Happy birthday Gecko Press

Publisher Julia Marshall reflects on a decade of readers and reading.

Gecko Press is turning 10 this year. It is banal to say that in these 10 years there has been a lot of change (though of course it is true). But 10 years is not long to gain much in the way of perspective. I can’t imagine what it was like to be publishing books back when booky people at least were reading every novel published by a New Zealand writer, for example. Or, when no books were being published by New Zealanders, or the period of the long lunch. (We are pretty hard pressed to get lunch at all these days.)

In the last 10 years, we have had the rise of Amazon and the effect of online sales on retail; the fear and now a sort of acceptance of the digital revolution (because the book didn’t die); in 10 years, some new independent publishers have set up, and some international ones have departed. But the biggest change of all, I think, is the amount of time people spend doing things online, instead of having their noses in books, digital or otherwise.

I have just this moment read about Whitcoulls closing its doors on Queen St, which feels inordinately sad. Such a big, bright shop, and so full of books!

It is sometimes hard to remain upbeat in the midst of this sort of change (except that I can almost hear my father, with a few more years of perspective, asking what else can there be but change and what would I expect?).

In the United Kingdom, I see new bookshops opening and Waterstones making a comeback. The new Foyles shop on Charing Cross Road is extraordinary and brave and full of people. On my last visit, in a new children’s bookshop in London – a small bookshop called The Alligator’s Mouth – a customer came in and said: “I saw this book on Amazon and I wonder if you can get it for me?” They said, “Of course.” And the tides have turned for many bookshops in the United States.

I hope it happens here.

I wish we could have the 24-hour Eslite bookshop I have seen in Taipei, with a core of books housed on many floors, each bookshop surrounded by a cluster of smart retail clothes and designer shops. The books bring in the people, they say. Or the converted book warehouse in Tokyo that had every other sort of shop in it, and then the owners decided to give books a go, in a corner. And the corner grew and grew, and the people came, and they had to make the corner bigger and bigger.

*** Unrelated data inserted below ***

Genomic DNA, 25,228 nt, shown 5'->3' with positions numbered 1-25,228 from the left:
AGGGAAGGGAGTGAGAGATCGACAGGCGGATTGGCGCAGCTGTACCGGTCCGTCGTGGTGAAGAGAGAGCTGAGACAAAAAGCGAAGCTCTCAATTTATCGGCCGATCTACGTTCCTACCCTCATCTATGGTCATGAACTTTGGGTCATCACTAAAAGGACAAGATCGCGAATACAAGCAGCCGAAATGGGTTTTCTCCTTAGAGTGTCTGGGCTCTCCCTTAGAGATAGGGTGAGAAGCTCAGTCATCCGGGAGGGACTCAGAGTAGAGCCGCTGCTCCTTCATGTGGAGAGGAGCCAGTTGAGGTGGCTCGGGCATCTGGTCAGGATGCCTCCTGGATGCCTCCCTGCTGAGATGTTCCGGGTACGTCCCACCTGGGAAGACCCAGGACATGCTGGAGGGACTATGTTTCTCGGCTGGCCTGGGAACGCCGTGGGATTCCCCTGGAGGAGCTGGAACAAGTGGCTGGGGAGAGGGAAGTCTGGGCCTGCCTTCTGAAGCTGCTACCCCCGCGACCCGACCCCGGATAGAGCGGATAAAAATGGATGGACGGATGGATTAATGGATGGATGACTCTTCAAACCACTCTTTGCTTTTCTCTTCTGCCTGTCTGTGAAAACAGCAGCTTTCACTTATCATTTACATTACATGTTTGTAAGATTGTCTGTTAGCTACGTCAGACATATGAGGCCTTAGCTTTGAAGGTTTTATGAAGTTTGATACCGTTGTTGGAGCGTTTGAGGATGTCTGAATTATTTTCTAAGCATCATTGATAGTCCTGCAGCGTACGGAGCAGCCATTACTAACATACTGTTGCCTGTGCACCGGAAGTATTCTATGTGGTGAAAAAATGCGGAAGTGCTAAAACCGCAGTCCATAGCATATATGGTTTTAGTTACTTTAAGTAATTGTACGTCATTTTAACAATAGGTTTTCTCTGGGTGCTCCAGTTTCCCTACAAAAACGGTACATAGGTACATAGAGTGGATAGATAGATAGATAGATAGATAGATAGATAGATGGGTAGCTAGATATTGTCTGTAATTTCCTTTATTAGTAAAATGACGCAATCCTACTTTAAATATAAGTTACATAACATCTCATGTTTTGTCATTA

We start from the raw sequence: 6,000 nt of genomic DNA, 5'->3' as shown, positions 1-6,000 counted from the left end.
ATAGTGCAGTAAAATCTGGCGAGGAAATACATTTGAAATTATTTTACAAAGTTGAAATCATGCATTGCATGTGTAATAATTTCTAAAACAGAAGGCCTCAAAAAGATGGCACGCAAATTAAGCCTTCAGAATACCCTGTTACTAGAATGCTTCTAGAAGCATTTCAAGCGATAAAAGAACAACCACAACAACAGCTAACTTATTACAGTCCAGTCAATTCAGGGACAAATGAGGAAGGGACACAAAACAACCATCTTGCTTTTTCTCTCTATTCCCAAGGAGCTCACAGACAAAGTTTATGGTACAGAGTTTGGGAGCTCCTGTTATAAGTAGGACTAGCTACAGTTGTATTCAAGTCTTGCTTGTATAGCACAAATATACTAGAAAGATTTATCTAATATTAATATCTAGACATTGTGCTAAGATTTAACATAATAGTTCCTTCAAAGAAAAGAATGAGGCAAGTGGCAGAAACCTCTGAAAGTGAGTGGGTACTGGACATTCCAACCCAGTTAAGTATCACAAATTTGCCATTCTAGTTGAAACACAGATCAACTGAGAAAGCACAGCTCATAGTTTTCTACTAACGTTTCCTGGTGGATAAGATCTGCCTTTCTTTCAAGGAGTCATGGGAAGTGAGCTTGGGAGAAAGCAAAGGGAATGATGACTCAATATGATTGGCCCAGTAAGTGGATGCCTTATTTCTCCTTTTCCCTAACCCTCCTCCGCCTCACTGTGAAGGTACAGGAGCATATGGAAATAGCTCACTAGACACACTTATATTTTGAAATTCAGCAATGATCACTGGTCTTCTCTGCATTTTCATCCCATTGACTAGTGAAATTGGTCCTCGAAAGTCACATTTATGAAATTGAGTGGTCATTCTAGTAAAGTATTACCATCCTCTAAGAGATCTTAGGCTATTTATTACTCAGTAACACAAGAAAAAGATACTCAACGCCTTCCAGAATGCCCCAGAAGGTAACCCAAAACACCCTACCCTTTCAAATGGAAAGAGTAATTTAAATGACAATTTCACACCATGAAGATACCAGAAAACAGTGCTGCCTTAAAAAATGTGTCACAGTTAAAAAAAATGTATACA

I also wish we could have a great big annual bookfair, open to the public, with people queuing round the block to get signed copies of books.

But children’s publishing is innately cheery. Today, I have had two emails from parents to say how much they have enjoyed reading a particular book with a child or how much a child has enjoyed one of our books.

In the 10 very quick years that Gecko Press has been in business, I have met a great number of children who love to read, and parents and grandparents and aunts and cousins who know that reading to children is one of the most important things in the universe. And that doesn’t seem to change.

I think people who read need to share the love a little. Read in public, in pubs and in prisons and in front of children – and to children, and with children. Bring reading out of the bedroom!

There is enough evidence to say that it makes us better citizens, more likely to vote, less likely to go to jail, more likely to get a good job that we enjoy.

I am mindful of a friend of mine whose grandmother said she had never had a difficult day, but if she felt one coming on, she would make someone a cake. We apparently eat too much cake, so perhaps on that sort of a day we can all go and read someone a book. Or maybe buy one – from Whitcoulls, or our local bookshop, or online. Or we can get it from the library and then tell everyone about it, if we liked it, or didn’t. Maybe we need to be a bit louder when we read. Open our mouths and chew!

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